Watered-Down Budweiser Tastes A Lot Like Normal Bud In Blind Tasting

03/07/2013 02:47 pm ET | Updated Mar 08, 2013
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Last week, a group of beer drinkers filed a class action lawsuit against Anheuser-Busch InBev, claiming that the brewing giant had "watered down" its blockbuster beers Budweiser and Michelob to save money. Anheuser-Busch responded by taking out full-page ads in 10 major newspapers disputing the claim. NPR backed the company up by testing the beers for alcohol content and finding they were just as strong as the packaging said they were.

But that got us thinking: What did the plaintiffs really mean by "watered down"? Alcohol content may be the central issue in court -- whether Anheuser-Busch labeling has misled customers about the beers' alcohol content and run afoul of truth-in-advertising laws. But for beer drinkers, taste seems just as important.

To find out whether the average drinker would be able to tell if Anheuser-Busch were watering down its beer, we decided to conduct a little experiment. We mixed cans of Budweiser with amounts of seltzer ranging from zero to three ounces, to "water down" the beer without compromising carbonation, and then had 10 HuffPost staffers (including the author of this post) taste the beverages to see if they could determine which had been the most diluted.

And the results? We pretty much couldn't tell when the Bud had been watered down.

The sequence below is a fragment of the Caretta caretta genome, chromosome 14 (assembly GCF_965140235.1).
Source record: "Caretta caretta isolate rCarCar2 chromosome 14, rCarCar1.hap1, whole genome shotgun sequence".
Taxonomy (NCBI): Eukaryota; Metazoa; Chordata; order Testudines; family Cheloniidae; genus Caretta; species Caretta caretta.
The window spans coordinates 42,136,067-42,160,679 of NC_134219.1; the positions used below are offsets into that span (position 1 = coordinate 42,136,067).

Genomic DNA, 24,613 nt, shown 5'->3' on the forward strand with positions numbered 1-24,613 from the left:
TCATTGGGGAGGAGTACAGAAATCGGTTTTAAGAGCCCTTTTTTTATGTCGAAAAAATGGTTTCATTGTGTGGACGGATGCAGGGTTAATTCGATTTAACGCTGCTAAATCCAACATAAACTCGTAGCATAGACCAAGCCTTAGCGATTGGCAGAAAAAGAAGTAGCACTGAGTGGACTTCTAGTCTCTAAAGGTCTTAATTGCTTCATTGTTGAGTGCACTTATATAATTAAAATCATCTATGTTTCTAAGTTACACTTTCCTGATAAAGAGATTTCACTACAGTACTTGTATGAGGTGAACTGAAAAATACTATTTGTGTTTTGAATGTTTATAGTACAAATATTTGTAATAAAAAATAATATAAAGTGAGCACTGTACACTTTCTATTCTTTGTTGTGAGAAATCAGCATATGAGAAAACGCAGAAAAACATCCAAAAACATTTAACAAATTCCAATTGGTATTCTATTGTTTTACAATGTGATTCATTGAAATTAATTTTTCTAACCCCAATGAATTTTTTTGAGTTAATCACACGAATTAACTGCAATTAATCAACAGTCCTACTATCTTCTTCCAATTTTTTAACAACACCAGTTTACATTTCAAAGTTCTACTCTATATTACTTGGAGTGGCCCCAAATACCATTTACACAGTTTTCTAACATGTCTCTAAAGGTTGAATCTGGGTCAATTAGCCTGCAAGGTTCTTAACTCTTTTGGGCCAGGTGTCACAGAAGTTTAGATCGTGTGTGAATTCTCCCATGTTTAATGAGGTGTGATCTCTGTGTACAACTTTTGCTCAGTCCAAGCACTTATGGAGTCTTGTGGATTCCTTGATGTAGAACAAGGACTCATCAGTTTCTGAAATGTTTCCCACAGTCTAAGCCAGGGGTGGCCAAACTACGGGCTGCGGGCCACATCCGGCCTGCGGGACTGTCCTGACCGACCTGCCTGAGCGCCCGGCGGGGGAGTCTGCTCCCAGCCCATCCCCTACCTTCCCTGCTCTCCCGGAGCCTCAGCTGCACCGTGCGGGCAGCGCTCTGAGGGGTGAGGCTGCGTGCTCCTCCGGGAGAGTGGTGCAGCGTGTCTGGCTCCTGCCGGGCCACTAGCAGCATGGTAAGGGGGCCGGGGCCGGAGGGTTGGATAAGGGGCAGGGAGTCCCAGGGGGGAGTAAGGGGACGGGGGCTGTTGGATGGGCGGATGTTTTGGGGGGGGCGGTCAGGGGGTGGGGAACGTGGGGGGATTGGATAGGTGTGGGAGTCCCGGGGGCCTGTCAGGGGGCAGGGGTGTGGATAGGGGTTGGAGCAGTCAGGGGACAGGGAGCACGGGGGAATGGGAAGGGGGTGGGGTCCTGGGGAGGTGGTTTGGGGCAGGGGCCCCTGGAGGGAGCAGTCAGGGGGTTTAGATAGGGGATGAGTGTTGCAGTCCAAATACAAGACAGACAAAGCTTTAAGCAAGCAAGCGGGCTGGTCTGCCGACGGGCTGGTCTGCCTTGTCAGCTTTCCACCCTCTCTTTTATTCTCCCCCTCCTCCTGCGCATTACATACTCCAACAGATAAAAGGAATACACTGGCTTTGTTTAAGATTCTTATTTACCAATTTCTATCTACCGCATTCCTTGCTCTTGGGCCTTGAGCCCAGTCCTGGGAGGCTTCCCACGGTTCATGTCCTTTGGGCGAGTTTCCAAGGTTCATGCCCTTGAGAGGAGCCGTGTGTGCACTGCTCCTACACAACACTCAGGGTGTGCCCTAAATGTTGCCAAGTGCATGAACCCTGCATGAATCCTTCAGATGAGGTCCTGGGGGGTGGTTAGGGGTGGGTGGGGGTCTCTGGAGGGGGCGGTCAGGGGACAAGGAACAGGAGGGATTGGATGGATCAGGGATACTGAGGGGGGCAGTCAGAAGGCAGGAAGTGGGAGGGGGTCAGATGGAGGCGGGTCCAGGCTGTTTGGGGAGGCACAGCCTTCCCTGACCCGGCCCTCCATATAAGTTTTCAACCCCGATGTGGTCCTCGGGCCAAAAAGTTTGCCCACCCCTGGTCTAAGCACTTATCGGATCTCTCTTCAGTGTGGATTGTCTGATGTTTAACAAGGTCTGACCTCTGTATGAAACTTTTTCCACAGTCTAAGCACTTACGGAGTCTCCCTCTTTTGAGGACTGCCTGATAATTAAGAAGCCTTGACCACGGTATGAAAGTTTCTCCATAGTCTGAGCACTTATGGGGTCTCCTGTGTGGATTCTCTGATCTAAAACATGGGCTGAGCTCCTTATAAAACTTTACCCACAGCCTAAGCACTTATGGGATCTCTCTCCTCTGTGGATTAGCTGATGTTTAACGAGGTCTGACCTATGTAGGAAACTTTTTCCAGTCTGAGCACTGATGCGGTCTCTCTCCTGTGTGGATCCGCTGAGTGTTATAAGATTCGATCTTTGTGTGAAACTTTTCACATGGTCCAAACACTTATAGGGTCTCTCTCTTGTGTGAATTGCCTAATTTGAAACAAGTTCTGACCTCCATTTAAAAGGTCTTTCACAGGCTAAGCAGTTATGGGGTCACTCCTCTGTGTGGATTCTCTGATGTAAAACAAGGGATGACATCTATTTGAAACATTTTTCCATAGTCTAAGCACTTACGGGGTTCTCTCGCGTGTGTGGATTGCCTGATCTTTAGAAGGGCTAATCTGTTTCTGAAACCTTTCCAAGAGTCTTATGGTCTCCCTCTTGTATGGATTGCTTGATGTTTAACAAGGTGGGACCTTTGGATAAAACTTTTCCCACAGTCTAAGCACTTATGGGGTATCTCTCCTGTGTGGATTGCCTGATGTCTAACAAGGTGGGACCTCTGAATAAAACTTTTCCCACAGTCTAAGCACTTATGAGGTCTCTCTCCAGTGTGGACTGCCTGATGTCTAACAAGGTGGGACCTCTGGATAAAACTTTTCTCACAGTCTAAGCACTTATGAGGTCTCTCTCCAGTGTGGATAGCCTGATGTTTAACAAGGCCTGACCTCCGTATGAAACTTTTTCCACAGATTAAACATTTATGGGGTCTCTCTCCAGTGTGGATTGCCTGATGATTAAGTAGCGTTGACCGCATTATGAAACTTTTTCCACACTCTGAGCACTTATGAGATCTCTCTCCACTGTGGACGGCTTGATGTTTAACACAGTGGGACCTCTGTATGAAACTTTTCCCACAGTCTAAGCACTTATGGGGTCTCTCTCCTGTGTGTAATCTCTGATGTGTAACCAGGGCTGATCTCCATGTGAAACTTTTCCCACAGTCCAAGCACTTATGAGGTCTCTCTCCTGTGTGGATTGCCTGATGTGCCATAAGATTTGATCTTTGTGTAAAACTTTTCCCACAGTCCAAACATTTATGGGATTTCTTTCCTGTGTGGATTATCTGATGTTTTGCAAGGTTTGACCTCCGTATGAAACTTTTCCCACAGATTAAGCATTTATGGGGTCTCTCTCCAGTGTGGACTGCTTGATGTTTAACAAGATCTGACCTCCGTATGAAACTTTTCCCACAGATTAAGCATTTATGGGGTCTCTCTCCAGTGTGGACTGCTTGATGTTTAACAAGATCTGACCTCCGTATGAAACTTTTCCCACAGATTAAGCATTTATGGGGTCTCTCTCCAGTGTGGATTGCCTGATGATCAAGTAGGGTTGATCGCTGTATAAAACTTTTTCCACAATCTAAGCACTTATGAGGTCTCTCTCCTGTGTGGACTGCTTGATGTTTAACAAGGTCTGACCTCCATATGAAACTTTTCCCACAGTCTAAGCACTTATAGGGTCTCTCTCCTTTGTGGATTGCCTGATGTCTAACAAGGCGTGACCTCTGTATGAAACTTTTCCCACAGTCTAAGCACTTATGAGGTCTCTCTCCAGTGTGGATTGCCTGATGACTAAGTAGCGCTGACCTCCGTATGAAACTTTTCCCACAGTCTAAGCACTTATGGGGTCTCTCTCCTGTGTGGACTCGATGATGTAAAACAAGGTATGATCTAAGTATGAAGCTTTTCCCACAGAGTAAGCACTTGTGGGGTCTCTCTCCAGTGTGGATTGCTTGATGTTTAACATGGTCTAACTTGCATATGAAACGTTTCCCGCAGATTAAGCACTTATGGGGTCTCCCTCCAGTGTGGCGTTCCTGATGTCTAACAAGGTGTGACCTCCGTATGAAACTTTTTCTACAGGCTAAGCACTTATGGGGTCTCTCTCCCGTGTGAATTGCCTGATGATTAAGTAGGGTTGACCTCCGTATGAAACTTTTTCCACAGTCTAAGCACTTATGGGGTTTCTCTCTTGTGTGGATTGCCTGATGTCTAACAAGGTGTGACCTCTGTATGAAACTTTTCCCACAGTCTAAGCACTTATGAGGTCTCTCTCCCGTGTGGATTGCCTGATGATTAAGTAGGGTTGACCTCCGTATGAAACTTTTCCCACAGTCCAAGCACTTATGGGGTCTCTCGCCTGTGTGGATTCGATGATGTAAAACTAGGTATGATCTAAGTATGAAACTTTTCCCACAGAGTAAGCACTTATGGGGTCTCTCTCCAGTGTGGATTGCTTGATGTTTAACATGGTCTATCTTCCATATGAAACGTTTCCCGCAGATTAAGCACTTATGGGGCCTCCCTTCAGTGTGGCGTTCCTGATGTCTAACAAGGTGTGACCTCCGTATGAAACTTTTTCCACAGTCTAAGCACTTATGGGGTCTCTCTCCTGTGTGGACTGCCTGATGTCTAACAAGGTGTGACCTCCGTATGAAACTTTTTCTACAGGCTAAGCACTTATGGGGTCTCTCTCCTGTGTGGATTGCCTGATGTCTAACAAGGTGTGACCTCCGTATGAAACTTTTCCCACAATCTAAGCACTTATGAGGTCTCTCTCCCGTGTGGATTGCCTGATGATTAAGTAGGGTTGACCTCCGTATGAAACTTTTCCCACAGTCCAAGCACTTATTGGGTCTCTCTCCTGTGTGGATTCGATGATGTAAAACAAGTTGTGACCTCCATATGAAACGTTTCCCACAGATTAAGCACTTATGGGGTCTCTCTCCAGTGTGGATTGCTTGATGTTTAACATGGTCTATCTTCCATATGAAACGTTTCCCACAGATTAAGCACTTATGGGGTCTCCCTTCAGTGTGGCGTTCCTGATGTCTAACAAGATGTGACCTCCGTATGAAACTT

The tasters ranked the seven samples of beer from least watered-down to most, and they failed miserably.

Only two of the 10 tasters correctly identified the beer with no seltzer in it -- which isn't much better than the group would have done if they'd been picking a beer at random. Two other tasters said they thought the most diluted beer, the one that was 20 percent seltzer, was the least diluted one.

The average ranking assigned to each beer loosely correlated with its level of dilution: The tasters could broadly tell which beers tended to be more diluted. But when it came to putting the drinks in order, they didn't do very well. In other words, they thought that undiluted beer was more diluted than it was and that diluted beer was less diluted than it was. The average taster was off in his or her rankings of the beers by 1.7 spaces in either direction; you'd expect someone picking at random to be off by about 2.3 places, so the tasters didn't do much better.

Of course, 10 people isn't exactly a statistically significant sample, so it's possible that HuffPost staffers are unusually bad at recognizing watered-down Bud. And our test has no bearing whatsoever on whether Anheuser-Busch is actually watering down its beer.

But our test suggests that if the company were to start watering down its beer, we might not notice until we were 10 drinks in and still not drunk. No wonder sales of Bud and Michelob haven't dropped since news of the lawsuit hit.

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